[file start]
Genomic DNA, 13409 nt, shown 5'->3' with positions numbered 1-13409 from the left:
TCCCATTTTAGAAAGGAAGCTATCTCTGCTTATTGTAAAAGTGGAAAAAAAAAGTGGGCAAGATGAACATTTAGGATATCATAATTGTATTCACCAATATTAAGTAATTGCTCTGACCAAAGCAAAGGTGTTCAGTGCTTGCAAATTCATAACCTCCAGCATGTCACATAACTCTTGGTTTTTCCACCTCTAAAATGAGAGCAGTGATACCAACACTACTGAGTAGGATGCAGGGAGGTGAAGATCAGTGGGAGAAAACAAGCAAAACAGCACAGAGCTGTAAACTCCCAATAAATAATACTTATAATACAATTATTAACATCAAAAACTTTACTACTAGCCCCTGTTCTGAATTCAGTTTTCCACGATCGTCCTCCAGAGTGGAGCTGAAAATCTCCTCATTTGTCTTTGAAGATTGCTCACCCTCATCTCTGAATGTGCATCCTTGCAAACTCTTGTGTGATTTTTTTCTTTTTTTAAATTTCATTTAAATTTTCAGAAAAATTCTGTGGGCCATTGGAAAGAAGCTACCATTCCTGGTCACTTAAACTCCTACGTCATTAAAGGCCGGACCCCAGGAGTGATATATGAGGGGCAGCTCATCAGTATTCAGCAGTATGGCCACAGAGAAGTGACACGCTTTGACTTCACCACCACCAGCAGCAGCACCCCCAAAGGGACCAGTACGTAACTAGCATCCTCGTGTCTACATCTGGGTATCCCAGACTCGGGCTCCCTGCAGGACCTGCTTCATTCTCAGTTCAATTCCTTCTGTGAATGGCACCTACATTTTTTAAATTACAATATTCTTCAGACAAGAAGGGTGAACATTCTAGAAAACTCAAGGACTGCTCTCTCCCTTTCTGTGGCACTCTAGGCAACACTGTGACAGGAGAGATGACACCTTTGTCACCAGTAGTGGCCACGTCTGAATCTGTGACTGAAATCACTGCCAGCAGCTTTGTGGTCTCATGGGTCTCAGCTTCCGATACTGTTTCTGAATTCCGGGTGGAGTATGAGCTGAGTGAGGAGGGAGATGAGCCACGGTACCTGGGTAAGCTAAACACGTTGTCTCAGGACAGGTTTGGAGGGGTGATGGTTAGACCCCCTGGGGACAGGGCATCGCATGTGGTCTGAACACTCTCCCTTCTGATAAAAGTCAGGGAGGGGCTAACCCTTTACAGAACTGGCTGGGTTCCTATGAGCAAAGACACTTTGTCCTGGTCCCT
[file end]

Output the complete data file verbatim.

Genomic DNA, 13409 nt, shown 5'->3' with positions numbered 1-13409 from the left:
TCCCATTTTAGAAAGGAAGCTATCTCTGCTTATTGTAAAAGTGGAAAAAAAAAGTGGGCAAGATGAACATTTAGGATATCATAATTGTATTCACCAATATTAAGTAATTGCTCTGACCAAAGCAAAGGTGTTCAGTGCTTGCAAATTCATAACCTCCAGCATGTCACATAACTCTTGGTTTTTCCACCTCTAAAATGAGAGCAGTGATACCAACACTACTGAGTAGGATGCAGGGAGGTGAAGATCAGTGGGAGAAAACAAGCAAAACAGCACAGAGCTGTAAACTCCCAATAAATAATACTTATAATACAATTATTAACATCAAAAACTTTACTACTAGCCCCTGTTCTGAATTCAGTTTTCCACGATCGTCCTCCAGAGTGGAGCTGAAAATCTCCTCATTTGTCTTTGAAGATTGCTCACCCTCATCTCTGAATGTGCATCCTTGCAAACTCTTGTGTGATTTTTTTCTTTTTTTAAATTTCATTTAAATTTTCAGAAAAATTCTGTGGGCCATTGGAAAGAAGCTACCATTCCTGGTCACTTAAACTCCTACGTCATTAAAGGCCGGACCCCAGGAGTGATATATGAGGGGCAGCTCATCAGTATTCAGCAGTATGGCCACAGAGAAGTGACACGCTTTGACTTCACCACCACCAGCAGCAGCACCCCCAAAGGGACCAGTACGTAACTAGCATCCTCGTGTCTACATCTGGGTATCCCAGACTCGGGCTCCCTGCAGGACCTGCTTCATTCTCAGTTCAATTCCTTCTGTGAATGGCACCTACATTTTTTAAATTACAATATTCTTCAGACAAGAAGGGTGAACATTCTAGAAAACTCAAGGACTGCTCTCTCCCTTTCTGTGGCACTCTAGGCAACACTGTGACAGGAGAGATGACACCTTTGTCACCAGTAGTGGCCACGTCTGAATCTGTGACTGAAATCACTGCCAGCAGCTTTGTGGTCTCATGGGTCTCAGCTTCCGATACTGTTTCTGAATTCCGGGTGGAGTATGAGCTGAGTGAGGAGGGAGATGAGCCACGGTACCTGGGTAAGCTAAACACGTTGTCTCAGGACAGGTTTGGAGGGGTGATGGTTAGACCCCCTGGGGACAGGGCATCGCATGTGGTCTGAACACTCTCCCTTCTGATAAAAGTCAGGGAGGGGCTAACCCTTTACAGAACTGGCTGGGTTCCTATGAGCAAAGACACTTTGTCCTGGTCCCT